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00000177-b32b-d5f4-a5ff-bbfb6e660000Here is the information you need to know about COVID-19 in Northwest Florida. We will keep this post updated with the latest information from local, and statewide agencies. For inforamtion from Centers for Disease Control and prevention: cdc.gov/coronavirusFor updates on Florida cases of coronavirus, visit the FDOH dashboard.The COVID-19 call center is available at 24/7 at 1-866-779-6121

Mayor Discusses Laura, Marco, and COVID-19

National Hurricane Center

Pensacola Mayor Grover Robinson used his weekly virtual news conference to urge residents to monitor the two storms out in the Gulf of Mexico.

“Marco has shifted west and we are out of the watch and warning areas for tropical storm-force winds; we’ll continue to see rain and some possible flooding,” said Pensacola Mayor Grover Robinson, during his virtual news conference at midday Monday.

Spending a few moments on Laura and Marco, the mayor urged residents to stay on their guard as the storms are expected to move into the central and northwestern Gulf, and approach Louisiana and Texas.

“Obviously we’ve seen an amount of rain, and we don’t necessarily have storm surge,” said Robinson. “We do have some tidal that’s higher than normal, which could make some drainage in some of our lower-lying areas more challenging. If you’re going through some of the areas on the west side of downtown, we ask you to use caution, and realize we may have some flooding.”

While the Florida Panhandle is well out of the National Hurricane Center’s “forecast cone,” the mayor said this isn’t the time to let down your guard.

“Please continue to monitor Tropical Storm Laura; she’s still in the forecast,” said Robinson. “It is projected to go west of us, but at this point anything can change. There is one model that continues to bring it closer to us; so we ask that you continue to look.”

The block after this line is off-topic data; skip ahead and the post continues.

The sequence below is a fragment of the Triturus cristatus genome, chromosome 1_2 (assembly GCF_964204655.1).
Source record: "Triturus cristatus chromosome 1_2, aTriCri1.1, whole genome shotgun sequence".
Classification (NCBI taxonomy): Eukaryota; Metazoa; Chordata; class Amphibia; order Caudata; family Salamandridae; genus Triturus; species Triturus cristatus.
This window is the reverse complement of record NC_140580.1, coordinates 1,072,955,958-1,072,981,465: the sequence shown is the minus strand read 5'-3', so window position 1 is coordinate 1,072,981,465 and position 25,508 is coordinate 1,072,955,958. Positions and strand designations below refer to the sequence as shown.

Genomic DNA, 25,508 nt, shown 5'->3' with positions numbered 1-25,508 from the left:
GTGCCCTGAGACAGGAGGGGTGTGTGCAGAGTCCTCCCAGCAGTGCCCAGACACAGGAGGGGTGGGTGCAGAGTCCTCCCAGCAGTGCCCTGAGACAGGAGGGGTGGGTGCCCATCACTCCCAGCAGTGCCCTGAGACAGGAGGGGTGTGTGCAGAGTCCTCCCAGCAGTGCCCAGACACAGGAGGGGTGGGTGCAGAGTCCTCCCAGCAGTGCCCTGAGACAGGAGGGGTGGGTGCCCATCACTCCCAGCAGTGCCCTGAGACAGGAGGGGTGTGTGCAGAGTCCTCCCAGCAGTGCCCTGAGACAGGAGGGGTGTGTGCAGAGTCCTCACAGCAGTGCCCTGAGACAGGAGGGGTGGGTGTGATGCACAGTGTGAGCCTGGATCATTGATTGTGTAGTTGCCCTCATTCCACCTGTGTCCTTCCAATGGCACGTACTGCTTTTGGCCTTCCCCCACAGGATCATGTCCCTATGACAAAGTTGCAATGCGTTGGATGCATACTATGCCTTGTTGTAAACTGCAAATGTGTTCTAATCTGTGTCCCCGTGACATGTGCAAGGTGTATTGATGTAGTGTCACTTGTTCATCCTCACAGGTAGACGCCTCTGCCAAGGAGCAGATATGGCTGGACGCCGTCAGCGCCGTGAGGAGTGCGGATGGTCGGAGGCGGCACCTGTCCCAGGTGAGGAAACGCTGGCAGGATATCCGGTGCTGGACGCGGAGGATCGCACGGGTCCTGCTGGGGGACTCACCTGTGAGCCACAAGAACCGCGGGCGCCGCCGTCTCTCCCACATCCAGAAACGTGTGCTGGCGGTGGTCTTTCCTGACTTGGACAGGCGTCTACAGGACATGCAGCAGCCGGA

And Robinson adds that it shouldn’t take a couple of storms to remind people along the Gulf Coast that we’re about two weeks away from the peak of hurricane season.

Credit City of Pensacola
Pensacola Mayor Grover Robinson.

“We want you to continue to make sure that you have your disaster kit and are well-stocked and that you know your evacuation zone at myescambia.com, said the mayor. “The city continues to stay in contact with county and the [Emergency Operations Center].”

On the other crisis – COVID-19 – health officials report almost 11,000 cases in Escambia County. Robinson said the numbers haven’t moved very much, but there is a glimmer of hope.

“We are actually seeing our numbers come down, and that’s a good thing,” Robinson said. “The last update from the state shows a 5.34% positive rate for Aug. 22; that follows 6.49 for Aug. 21, 7.93 for Aug. 20.”

Meanwhile, the Florida Department of Health reports 61 new positive COVID-19 cases, but no additional related deaths Monday in Escambia and Santa Rosa counties.

Challenges do remain, says the mayor, especially in the area of hospitalizations – still more than one hundred, but trending in the right direction. As of Sunday, the number was down to 137.

And as of Monday “schools are going back; if we show we can continue to stay open – and we can stay open with our masks – I think this is the most important thing we can do,” said the mayor.

“We want everybody to be open; we want our businesses to be open, we want schools to be open and we want to be able to see that we can open and handle it successfully without seeing our numbers go back up.”

And Robinson put in another plug to fill out your Census form online at my2020census.gov.  The deadline is Sept. 30.

“We really need you to complete it; it’s very important for money for both Escambia County and city of Pensacola that you fill this information out,” said Robinson. “It takes about 10 min. to complete; it just asks you where you were on Apr. 1, 2020. And if you could fill it out, let them know where you were, that’s a great thing for us.”

The city’s goal is 80% participation; currently it’s 65%, and 62% for Escambia County.